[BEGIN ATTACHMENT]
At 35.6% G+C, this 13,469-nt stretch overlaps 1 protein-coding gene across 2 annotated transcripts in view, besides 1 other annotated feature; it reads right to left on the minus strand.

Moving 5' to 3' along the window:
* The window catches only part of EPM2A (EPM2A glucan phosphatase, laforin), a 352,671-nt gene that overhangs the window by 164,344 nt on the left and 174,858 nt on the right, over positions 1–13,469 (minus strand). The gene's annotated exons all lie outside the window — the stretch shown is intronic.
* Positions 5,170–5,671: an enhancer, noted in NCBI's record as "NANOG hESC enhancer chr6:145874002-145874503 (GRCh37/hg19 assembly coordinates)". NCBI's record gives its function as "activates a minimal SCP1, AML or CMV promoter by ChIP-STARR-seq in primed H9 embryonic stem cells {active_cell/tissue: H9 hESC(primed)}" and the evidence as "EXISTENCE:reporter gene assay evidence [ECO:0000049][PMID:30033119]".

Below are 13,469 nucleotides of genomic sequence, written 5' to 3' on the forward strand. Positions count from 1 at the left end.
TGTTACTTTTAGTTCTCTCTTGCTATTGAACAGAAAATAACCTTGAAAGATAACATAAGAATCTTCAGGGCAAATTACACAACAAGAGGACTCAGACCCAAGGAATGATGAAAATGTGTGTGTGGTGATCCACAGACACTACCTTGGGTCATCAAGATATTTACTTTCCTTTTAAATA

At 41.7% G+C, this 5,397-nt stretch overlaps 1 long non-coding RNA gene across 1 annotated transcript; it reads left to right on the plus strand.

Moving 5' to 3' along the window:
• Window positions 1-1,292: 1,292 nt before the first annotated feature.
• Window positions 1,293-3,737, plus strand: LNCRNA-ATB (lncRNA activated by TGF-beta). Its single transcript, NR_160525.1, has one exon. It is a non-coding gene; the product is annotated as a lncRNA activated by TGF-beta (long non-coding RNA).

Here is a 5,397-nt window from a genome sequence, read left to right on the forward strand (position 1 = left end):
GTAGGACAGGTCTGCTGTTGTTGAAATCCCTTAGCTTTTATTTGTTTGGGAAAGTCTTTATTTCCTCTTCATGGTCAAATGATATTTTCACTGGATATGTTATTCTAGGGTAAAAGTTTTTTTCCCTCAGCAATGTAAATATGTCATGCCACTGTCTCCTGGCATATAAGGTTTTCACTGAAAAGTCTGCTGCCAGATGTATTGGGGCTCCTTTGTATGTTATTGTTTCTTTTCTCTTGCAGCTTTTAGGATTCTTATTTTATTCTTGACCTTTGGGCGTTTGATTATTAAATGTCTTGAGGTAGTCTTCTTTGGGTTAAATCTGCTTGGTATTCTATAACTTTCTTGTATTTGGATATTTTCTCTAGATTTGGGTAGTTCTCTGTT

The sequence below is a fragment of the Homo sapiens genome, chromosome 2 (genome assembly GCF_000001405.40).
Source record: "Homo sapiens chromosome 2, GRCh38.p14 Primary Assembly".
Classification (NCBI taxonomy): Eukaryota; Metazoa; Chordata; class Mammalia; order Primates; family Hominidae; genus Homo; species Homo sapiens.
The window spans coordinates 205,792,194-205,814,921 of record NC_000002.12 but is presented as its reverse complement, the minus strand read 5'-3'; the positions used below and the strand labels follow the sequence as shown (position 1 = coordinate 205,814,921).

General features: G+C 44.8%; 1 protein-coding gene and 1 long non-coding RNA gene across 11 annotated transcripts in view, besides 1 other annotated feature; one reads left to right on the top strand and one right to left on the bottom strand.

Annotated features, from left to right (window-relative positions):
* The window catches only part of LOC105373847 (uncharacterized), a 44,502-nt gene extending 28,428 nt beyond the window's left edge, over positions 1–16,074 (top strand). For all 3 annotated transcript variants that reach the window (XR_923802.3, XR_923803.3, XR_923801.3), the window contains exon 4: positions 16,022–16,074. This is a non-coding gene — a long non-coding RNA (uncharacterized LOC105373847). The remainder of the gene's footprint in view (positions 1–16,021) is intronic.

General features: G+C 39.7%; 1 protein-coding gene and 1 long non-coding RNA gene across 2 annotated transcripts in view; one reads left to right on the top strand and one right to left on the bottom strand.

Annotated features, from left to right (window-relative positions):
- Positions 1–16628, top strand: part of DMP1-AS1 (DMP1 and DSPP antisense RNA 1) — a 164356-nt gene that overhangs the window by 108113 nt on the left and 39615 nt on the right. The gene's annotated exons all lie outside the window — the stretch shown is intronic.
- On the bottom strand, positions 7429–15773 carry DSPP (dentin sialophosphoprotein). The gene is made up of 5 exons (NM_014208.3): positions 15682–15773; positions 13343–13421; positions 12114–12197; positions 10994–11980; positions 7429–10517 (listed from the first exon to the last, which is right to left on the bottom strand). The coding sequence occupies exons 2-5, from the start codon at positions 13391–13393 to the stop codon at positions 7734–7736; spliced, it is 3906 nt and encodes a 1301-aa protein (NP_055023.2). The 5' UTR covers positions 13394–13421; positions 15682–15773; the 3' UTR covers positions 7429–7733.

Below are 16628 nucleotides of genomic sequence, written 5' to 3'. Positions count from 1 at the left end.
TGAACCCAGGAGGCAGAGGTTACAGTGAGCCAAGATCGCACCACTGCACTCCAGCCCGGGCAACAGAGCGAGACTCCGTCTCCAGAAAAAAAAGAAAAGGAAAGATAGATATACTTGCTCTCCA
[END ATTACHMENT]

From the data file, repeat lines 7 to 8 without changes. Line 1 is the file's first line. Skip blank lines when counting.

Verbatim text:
At 41.7% G+C, this 5,397-nt stretch overlaps 1 long non-coding RNA gene across 1 annotated transcript; it reads left to right on the plus strand.

Moving 5' to 3' along the window: